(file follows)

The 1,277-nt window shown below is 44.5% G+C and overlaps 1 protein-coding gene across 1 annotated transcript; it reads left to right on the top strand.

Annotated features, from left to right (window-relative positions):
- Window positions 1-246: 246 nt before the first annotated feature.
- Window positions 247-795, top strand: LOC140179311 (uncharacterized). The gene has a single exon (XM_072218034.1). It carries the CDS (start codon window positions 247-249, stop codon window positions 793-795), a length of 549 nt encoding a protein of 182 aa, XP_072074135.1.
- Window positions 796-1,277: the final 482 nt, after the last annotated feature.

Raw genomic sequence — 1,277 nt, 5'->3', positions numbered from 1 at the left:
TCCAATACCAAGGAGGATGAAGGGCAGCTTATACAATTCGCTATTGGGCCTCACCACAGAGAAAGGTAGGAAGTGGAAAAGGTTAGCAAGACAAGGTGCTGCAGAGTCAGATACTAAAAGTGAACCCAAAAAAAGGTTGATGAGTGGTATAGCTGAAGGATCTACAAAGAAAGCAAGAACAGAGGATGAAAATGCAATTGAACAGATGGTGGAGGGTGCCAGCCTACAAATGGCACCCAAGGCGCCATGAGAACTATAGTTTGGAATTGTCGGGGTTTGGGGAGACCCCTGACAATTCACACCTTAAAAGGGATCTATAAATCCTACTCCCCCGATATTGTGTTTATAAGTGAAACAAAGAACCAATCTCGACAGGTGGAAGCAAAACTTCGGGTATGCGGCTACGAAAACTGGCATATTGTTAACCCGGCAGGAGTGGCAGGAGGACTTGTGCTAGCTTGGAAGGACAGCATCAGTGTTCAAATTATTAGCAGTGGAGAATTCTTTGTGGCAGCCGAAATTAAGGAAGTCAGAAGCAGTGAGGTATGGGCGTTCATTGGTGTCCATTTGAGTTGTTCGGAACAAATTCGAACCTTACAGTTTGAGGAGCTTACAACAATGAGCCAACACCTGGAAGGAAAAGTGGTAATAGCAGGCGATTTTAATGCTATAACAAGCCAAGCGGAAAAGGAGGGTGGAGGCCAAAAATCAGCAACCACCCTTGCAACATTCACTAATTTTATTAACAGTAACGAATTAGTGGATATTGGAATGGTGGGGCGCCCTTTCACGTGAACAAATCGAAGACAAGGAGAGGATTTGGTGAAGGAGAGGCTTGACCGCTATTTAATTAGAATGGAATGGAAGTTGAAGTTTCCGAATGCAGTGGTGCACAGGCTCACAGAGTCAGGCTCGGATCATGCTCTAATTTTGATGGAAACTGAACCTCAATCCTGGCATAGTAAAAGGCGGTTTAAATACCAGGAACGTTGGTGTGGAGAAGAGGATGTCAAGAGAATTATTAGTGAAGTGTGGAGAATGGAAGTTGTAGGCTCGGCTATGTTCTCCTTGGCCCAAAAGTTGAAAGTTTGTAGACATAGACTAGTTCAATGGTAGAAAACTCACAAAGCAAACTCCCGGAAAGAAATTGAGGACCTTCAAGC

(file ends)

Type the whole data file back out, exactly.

The 1,277-nt window shown below is 44.5% G+C and overlaps 1 protein-coding gene across 1 annotated transcript; it reads left to right on the top strand.

Annotated features, from left to right (window-relative positions):
- Window positions 1-246: 246 nt before the first annotated feature.
- Window positions 247-795, top strand: LOC140179311 (uncharacterized). The gene has a single exon (XM_072218034.1). It carries the CDS (start codon window positions 247-249, stop codon window positions 793-795), a length of 549 nt encoding a protein of 182 aa, XP_072074135.1.
- Window positions 796-1,277: the final 482 nt, after the last annotated feature.

Raw genomic sequence — 1,277 nt, 5'->3', positions numbered from 1 at the left:
TCCAATACCAAGGAGGATGAAGGGCAGCTTATACAATTCGCTATTGGGCCTCACCACAGAGAAAGGTAGGAAGTGGAAAAGGTTAGCAAGACAAGGTGCTGCAGAGTCAGATACTAAAAGTGAACCCAAAAAAAGGTTGATGAGTGGTATAGCTGAAGGATCTACAAAGAAAGCAAGAACAGAGGATGAAAATGCAATTGAACAGATGGTGGAGGGTGCCAGCCTACAAATGGCACCCAAGGCGCCATGAGAACTATAGTTTGGAATTGTCGGGGTTTGGGGAGACCCCTGACAATTCACACCTTAAAAGGGATCTATAAATCCTACTCCCCCGATATTGTGTTTATAAGTGAAACAAAGAACCAATCTCGACAGGTGGAAGCAAAACTTCGGGTATGCGGCTACGAAAACTGGCATATTGTTAACCCGGCAGGAGTGGCAGGAGGACTTGTGCTAGCTTGGAAGGACAGCATCAGTGTTCAAATTATTAGCAGTGGAGAATTCTTTGTGGCAGCCGAAATTAAGGAAGTCAGAAGCAGTGAGGTATGGGCGTTCATTGGTGTCCATTTGAGTTGTTCGGAACAAATTCGAACCTTACAGTTTGAGGAGCTTACAACAATGAGCCAACACCTGGAAGGAAAAGTGGTAATAGCAGGCGATTTTAATGCTATAACAAGCCAAGCGGAAAAGGAGGGTGGAGGCCAAAAATCAGCAACCACCCTTGCAACATTCACTAATTTTATTAACAGTAACGAATTAGTGGATATTGGAATGGTGGGGCGCCCTTTCACGTGAACAAATCGAAGACAAGGAGAGGATTTGGTGAAGGAGAGGCTTGACCGCTATTTAATTAGAATGGAATGGAAGTTGAAGTTTCCGAATGCAGTGGTGCACAGGCTCACAGAGTCAGGCTCGGATCATGCTCTAATTTTGATGGAAACTGAACCTCAATCCTGGCATAGTAAAAGGCGGTTTAAATACCAGGAACGTTGGTGTGGAGAAGAGGATGTCAAGAGAATTATTAGTGAAGTGTGGAGAATGGAAGTTGTAGGCTCGGCTATGTTCTCCTTGGCCCAAAAGTTGAAAGTTTGTAGACATAGACTAGTTCAATGGTAGAAAACTCACAAAGCAAACTCCCGGAAAGAAATTGAGGACCTTCAAGC